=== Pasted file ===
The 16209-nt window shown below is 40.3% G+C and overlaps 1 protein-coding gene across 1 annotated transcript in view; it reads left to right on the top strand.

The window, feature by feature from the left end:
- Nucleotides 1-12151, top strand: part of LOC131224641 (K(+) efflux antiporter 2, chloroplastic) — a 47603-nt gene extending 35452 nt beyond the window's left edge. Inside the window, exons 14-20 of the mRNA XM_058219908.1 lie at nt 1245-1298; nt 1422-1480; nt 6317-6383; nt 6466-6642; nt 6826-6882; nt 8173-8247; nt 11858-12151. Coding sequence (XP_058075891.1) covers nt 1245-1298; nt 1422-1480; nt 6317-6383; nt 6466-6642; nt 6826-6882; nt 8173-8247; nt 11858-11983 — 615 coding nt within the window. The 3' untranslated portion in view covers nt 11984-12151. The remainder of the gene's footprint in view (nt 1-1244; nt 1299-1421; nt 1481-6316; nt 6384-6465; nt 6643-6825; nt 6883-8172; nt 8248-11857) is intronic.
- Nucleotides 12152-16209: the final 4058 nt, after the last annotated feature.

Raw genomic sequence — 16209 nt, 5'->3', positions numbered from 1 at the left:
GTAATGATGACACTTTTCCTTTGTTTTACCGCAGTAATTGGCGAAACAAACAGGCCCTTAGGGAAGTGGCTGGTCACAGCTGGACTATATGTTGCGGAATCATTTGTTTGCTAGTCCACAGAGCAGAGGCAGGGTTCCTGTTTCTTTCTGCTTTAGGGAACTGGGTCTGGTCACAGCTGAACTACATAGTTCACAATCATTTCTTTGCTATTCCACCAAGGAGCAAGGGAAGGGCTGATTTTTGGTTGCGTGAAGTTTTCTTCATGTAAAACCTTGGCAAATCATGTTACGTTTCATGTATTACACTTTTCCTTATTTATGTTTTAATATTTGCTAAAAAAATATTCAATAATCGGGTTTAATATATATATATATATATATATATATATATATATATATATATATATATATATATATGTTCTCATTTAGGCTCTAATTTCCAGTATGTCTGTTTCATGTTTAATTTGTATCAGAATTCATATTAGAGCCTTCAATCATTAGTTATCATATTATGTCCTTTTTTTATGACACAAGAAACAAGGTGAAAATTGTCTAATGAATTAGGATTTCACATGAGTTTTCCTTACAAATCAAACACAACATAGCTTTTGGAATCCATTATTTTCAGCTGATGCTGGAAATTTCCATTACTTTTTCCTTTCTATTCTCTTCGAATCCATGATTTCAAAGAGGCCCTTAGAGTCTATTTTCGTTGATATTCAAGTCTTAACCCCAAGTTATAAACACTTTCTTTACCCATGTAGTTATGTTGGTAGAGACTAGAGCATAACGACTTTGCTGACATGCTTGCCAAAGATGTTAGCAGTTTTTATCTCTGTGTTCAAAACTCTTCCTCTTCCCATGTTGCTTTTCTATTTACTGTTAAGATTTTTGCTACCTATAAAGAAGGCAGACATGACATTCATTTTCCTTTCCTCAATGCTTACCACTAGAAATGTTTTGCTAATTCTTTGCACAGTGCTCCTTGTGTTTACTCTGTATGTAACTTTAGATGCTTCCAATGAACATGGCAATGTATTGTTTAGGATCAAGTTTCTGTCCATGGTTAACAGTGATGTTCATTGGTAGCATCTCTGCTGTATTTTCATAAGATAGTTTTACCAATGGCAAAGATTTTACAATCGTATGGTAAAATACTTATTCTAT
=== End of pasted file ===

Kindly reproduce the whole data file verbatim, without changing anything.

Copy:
The 16209-nt window shown below is 40.3% G+C and overlaps 1 protein-coding gene across 1 annotated transcript in view; it reads left to right on the top strand.

The window, feature by feature from the left end:
- Nucleotides 1-12151, top strand: part of LOC131224641 (K(+) efflux antiporter 2, chloroplastic) — a 47603-nt gene extending 35452 nt beyond the window's left edge. Inside the window, exons 14-20 of the mRNA XM_058219908.1 lie at nt 1245-1298; nt 1422-1480; nt 6317-6383; nt 6466-6642; nt 6826-6882; nt 8173-8247; nt 11858-12151. Coding sequence (XP_058075891.1) covers nt 1245-1298; nt 1422-1480; nt 6317-6383; nt 6466-6642; nt 6826-6882; nt 8173-8247; nt 11858-11983 — 615 coding nt within the window. The 3' untranslated portion in view covers nt 11984-12151. The remainder of the gene's footprint in view (nt 1-1244; nt 1299-1421; nt 1481-6316; nt 6384-6465; nt 6643-6825; nt 6883-8172; nt 8248-11857) is intronic.
- Nucleotides 12152-16209: the final 4058 nt, after the last annotated feature.

Raw genomic sequence — 16209 nt, 5'->3', positions numbered from 1 at the left:
GTAATGATGACACTTTTCCTTTGTTTTACCGCAGTAATTGGCGAAACAAACAGGCCCTTAGGGAAGTGGCTGGTCACAGCTGGACTATATGTTGCGGAATCATTTGTTTGCTAGTCCACAGAGCAGAGGCAGGGTTCCTGTTTCTTTCTGCTTTAGGGAACTGGGTCTGGTCACAGCTGAACTACATAGTTCACAATCATTTCTTTGCTATTCCACCAAGGAGCAAGGGAAGGGCTGATTTTTGGTTGCGTGAAGTTTTCTTCATGTAAAACCTTGGCAAATCATGTTACGTTTCATGTATTACACTTTTCCTTATTTATGTTTTAATATTTGCTAAAAAAATATTCAATAATCGGGTTTAATATATATATATATATATATATATATATATATATATATATATATATATATATATATGTTCTCATTTAGGCTCTAATTTCCAGTATGTCTGTTTCATGTTTAATTTGTATCAGAATTCATATTAGAGCCTTCAATCATTAGTTATCATATTATGTCCTTTTTTTATGACACAAGAAACAAGGTGAAAATTGTCTAATGAATTAGGATTTCACATGAGTTTTCCTTACAAATCAAACACAACATAGCTTTTGGAATCCATTATTTTCAGCTGATGCTGGAAATTTCCATTACTTTTTCCTTTCTATTCTCTTCGAATCCATGATTTCAAAGAGGCCCTTAGAGTCTATTTTCGTTGATATTCAAGTCTTAACCCCAAGTTATAAACACTTTCTTTACCCATGTAGTTATGTTGGTAGAGACTAGAGCATAACGACTTTGCTGACATGCTTGCCAAAGATGTTAGCAGTTTTTATCTCTGTGTTCAAAACTCTTCCTCTTCCCATGTTGCTTTTCTATTTACTGTTAAGATTTTTGCTACCTATAAAGAAGGCAGACATGACATTCATTTTCCTTTCCTCAATGCTTACCACTAGAAATGTTTTGCTAATTCTTTGCACAGTGCTCCTTGTGTTTACTCTGTATGTAACTTTAGATGCTTCCAATGAACATGGCAATGTATTGTTTAGGATCAAGTTTCTGTCCATGGTTAACAGTGATGTTCATTGGTAGCATCTCTGCTGTATTTTCATAAGATAGTTTTACCAATGGCAAAGATTTTACAATCGTATGGTAAAATACTTATTCTAT